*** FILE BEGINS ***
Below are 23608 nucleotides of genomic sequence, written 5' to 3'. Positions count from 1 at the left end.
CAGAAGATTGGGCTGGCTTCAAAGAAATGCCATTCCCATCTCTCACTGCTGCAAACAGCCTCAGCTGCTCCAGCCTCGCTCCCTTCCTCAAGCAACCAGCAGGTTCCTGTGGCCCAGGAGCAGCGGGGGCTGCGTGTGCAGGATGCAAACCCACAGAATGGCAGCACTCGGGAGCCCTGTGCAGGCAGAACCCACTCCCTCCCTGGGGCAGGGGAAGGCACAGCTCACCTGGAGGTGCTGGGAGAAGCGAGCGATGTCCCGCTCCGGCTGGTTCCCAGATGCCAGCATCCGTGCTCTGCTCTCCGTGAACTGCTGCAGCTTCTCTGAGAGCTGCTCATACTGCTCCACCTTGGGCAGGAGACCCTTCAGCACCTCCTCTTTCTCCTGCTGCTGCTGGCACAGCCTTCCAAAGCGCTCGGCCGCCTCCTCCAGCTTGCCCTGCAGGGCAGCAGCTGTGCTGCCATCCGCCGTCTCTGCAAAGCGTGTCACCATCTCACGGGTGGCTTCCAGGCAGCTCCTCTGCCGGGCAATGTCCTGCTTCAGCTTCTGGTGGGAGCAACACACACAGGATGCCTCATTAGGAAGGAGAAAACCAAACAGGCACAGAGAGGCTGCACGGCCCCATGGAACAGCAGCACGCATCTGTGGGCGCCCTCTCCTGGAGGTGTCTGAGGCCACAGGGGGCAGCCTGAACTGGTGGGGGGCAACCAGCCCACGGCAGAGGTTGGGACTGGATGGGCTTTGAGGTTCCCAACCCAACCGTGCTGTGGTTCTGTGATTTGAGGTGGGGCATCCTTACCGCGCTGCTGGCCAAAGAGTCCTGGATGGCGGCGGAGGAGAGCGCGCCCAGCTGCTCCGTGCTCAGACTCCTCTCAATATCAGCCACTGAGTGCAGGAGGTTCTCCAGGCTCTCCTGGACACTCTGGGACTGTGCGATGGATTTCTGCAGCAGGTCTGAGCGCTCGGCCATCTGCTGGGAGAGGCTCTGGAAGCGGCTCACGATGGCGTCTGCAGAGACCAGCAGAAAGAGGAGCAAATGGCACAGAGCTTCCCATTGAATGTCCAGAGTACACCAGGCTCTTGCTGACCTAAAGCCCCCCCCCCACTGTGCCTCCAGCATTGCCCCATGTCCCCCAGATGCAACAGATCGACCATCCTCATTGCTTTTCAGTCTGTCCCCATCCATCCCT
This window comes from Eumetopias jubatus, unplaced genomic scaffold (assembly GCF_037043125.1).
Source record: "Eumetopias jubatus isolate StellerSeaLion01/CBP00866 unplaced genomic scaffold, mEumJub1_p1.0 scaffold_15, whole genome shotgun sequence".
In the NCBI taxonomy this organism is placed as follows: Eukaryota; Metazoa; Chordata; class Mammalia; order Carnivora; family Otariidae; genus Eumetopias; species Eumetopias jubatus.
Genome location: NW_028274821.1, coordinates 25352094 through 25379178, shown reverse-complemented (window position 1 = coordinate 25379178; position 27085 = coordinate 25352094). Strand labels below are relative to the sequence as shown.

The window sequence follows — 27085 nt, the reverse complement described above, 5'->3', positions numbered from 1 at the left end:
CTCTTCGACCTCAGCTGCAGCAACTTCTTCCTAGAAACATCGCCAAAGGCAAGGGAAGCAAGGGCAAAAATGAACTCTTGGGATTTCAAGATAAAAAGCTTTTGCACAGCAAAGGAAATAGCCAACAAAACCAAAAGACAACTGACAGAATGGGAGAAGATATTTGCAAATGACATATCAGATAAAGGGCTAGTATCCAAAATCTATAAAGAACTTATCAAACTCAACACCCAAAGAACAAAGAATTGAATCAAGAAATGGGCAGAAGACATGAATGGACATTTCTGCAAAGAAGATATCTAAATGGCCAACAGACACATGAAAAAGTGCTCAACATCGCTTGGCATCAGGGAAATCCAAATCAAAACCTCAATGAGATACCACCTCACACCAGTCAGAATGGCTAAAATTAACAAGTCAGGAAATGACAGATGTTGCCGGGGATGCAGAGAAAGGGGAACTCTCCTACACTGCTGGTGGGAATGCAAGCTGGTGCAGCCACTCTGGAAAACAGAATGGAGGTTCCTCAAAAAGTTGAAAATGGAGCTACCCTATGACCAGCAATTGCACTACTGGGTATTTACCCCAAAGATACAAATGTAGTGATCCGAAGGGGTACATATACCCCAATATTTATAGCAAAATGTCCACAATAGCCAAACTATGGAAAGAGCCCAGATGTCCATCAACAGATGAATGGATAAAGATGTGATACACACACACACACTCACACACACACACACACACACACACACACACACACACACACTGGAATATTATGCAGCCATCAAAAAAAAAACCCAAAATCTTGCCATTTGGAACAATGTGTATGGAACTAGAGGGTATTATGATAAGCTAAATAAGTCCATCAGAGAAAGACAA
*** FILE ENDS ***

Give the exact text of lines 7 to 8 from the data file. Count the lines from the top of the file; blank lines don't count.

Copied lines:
The window sequence follows — 27085 nt, the reverse complement described above, 5'->3', positions numbered from 1 at the left end:
CTCTTCGACCTCAGCTGCAGCAACTTCTTCCTAGAAACATCGCCAAAGGCAAGGGAAGCAAGGGCAAAAATGAACTCTTGGGATTTCAAGATAAAAAGCTTTTGCACAGCAAAGGAAATAGCCAACAAAACCAAAAGACAACTGACAGAATGGGAGAAGATATTTGCAAATGACATATCAGATAAAGGGCTAGTATCCAAAATCTATAAAGAACTTATCAAACTCAACACCCAAAGAACAAAGAATTGAATCAAGAAATGGGCAGAAGACATGAATGGACATTTCTGCAAAGAAGATATCTAAATGGCCAACAGACACATGAAAAAGTGCTCAACATCGCTTGGCATCAGGGAAATCCAAATCAAAACCTCAATGAGATACCACCTCACACCAGTCAGAATGGCTAAAATTAACAAGTCAGGAAATGACAGATGTTGCCGGGGATGCAGAGAAAGGGGAACTCTCCTACACTGCTGGTGGGAATGCAAGCTGGTGCAGCCACTCTGGAAAACAGAATGGAGGTTCCTCAAAAAGTTGAAAATGGAGCTACCCTATGACCAGCAATTGCACTACTGGGTATTTACCCCAAAGATACAAATGTAGTGATCCGAAGGGGTACATATACCCCAATATTTATAGCAAAATGTCCACAATAGCCAAACTATGGAAAGAGCCCAGATGTCCATCAACAGATGAATGGATAAAGATGTGATACACACACACACACTCACACACACACACACACACACACACACACACACACACACACTGGAATATTATGCAGCCATCAAAAAAAAAACCCAAAATCTTGCCATTTGGAACAATGTGTATGGAACTAGAGGGTATTATGATAAGCTAAATAAGTCCATCAGAGAAAGACAA